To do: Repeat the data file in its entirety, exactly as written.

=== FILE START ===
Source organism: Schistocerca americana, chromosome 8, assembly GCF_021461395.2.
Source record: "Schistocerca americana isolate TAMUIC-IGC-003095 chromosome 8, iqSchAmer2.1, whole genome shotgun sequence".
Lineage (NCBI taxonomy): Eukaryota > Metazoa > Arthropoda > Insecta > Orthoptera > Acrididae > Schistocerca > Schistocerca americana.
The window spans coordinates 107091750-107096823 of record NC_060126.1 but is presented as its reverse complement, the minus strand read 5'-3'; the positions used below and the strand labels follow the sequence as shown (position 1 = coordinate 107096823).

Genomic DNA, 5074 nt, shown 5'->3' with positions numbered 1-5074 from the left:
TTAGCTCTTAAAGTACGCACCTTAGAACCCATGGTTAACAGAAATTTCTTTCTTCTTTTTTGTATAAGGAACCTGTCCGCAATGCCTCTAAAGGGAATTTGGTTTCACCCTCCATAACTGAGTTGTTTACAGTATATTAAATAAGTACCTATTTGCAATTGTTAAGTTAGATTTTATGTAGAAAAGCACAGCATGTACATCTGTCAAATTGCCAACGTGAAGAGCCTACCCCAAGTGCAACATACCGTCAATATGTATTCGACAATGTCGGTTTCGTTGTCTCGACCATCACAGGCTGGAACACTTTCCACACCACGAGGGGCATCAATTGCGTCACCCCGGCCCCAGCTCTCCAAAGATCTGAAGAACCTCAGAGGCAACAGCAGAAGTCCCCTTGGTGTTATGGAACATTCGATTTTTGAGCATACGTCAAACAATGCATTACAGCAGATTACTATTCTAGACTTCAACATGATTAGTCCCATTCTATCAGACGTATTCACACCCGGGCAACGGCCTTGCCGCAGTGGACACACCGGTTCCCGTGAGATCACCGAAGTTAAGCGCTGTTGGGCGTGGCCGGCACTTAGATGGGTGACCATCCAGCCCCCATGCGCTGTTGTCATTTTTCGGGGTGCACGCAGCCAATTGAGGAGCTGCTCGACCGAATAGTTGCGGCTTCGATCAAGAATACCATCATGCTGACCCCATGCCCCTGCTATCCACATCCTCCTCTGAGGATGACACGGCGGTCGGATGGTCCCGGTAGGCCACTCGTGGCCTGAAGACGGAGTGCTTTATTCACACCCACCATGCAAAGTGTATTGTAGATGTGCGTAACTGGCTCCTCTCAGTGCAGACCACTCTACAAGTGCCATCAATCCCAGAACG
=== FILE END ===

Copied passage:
Source organism: Schistocerca americana, chromosome 8, assembly GCF_021461395.2.
Source record: "Schistocerca americana isolate TAMUIC-IGC-003095 chromosome 8, iqSchAmer2.1, whole genome shotgun sequence".
Lineage (NCBI taxonomy): Eukaryota > Metazoa > Arthropoda > Insecta > Orthoptera > Acrididae > Schistocerca > Schistocerca americana.
The window spans coordinates 107091750-107096823 of record NC_060126.1 but is presented as its reverse complement, the minus strand read 5'-3'; the positions used below and the strand labels follow the sequence as shown (position 1 = coordinate 107096823).

Genomic DNA, 5074 nt, shown 5'->3' with positions numbered 1-5074 from the left:
TTAGCTCTTAAAGTACGCACCTTAGAACCCATGGTTAACAGAAATTTCTTTCTTCTTTTTTGTATAAGGAACCTGTCCGCAATGCCTCTAAAGGGAATTTGGTTTCACCCTCCATAACTGAGTTGTTTACAGTATATTAAATAAGTACCTATTTGCAATTGTTAAGTTAGATTTTATGTAGAAAAGCACAGCATGTACATCTGTCAAATTGCCAACGTGAAGAGCCTACCCCAAGTGCAACATACCGTCAATATGTATTCGACAATGTCGGTTTCGTTGTCTCGACCATCACAGGCTGGAACACTTTCCACACCACGAGGGGCATCAATTGCGTCACCCCGGCCCCAGCTCTCCAAAGATCTGAAGAACCTCAGAGGCAACAGCAGAAGTCCCCTTGGTGTTATGGAACATTCGATTTTTGAGCATACGTCAAACAATGCATTACAGCAGATTACTATTCTAGACTTCAACATGATTAGTCCCATTCTATCAGACGTATTCACACCCGGGCAACGGCCTTGCCGCAGTGGACACACCGGTTCCCGTGAGATCACCGAAGTTAAGCGCTGTTGGGCGTGGCCGGCACTTAGATGGGTGACCATCCAGCCCCCATGCGCTGTTGTCATTTTTCGGGGTGCACGCAGCCAATTGAGGAGCTGCTCGACCGAATAGTTGCGGCTTCGATCAAGAATACCATCATGCTGACCCCATGCCCCTGCTATCCACATCCTCCTCTGAGGATGACACGGCGGTCGGATGGTCCCGGTAGGCCACTCGTGGCCTGAAGACGGAGTGCTTTATTCACACCCACCATGCAAAGTGTATTGTAGATGTGCGTAACTGGCTCCTCTCAGTGCAGACCACTCTACAAGTGCCATCAATCCCAGAACG